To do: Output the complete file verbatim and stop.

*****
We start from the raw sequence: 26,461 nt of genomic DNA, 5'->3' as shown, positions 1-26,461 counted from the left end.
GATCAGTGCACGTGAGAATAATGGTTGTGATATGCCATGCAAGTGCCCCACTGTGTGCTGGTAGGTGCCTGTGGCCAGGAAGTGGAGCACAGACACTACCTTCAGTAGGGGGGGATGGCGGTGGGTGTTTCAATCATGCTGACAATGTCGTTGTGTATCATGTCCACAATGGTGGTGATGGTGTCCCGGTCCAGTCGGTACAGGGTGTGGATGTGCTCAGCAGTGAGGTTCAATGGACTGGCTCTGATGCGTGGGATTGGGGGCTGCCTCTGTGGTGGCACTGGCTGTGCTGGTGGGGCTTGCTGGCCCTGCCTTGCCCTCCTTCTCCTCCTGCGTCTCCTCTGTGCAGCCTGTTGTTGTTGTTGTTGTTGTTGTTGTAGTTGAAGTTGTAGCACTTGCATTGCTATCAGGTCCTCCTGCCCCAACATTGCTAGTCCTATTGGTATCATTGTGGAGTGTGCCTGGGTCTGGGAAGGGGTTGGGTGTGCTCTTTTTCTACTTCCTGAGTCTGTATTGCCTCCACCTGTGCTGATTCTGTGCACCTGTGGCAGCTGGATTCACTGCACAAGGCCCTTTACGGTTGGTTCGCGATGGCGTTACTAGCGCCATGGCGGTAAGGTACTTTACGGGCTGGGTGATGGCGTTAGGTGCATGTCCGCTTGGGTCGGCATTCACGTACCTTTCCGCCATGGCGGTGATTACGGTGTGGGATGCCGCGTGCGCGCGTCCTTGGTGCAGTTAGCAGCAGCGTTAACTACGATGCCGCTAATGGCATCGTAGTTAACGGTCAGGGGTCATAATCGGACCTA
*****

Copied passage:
We start from the raw sequence: 26,461 nt of genomic DNA, 5'->3' as shown, positions 1-26,461 counted from the left end.
GATCAGTGCACGTGAGAATAATGGTTGTGATATGCCATGCAAGTGCCCCACTGTGTGCTGGTAGGTGCCTGTGGCCAGGAAGTGGAGCACAGACACTACCTTCAGTAGGGGGGGATGGCGGTGGGTGTTTCAATCATGCTGACAATGTCGTTGTGTATCATGTCCACAATGGTGGTGATGGTGTCCCGGTCCAGTCGGTACAGGGTGTGGATGTGCTCAGCAGTGAGGTTCAATGGACTGGCTCTGATGCGTGGGATTGGGGGCTGCCTCTGTGGTGGCACTGGCTGTGCTGGTGGGGCTTGCTGGCCCTGCCTTGCCCTCCTTCTCCTCCTGCGTCTCCTCTGTGCAGCCTGTTGTTGTTGTTGTTGTTGTTGTTGTAGTTGAAGTTGTAGCACTTGCATTGCTATCAGGTCCTCCTGCCCCAACATTGCTAGTCCTATTGGTATCATTGTGGAGTGTGCCTGGGTCTGGGAAGGGGTTGGGTGTGCTCTTTTTCTACTTCCTGAGTCTGTATTGCCTCCACCTGTGCTGATTCTGTGCACCTGTGGCAGCTGGATTCACTGCACAAGGCCCTTTACGGTTGGTTCGCGATGGCGTTACTAGCGCCATGGCGGTAAGGTACTTTACGGGCTGGGTGATGGCGTTAGGTGCATGTCCGCTTGGGTCGGCATTCACGTACCTTTCCGCCATGGCGGTGATTACGGTGTGGGATGCCGCGTGCGCGCGTCCTTGGTGCAGTTAGCAGCAGCGTTAACTACGATGCCGCTAATGGCATCGTAGTTAACGGTCAGGGGTCATAATCGGACCTA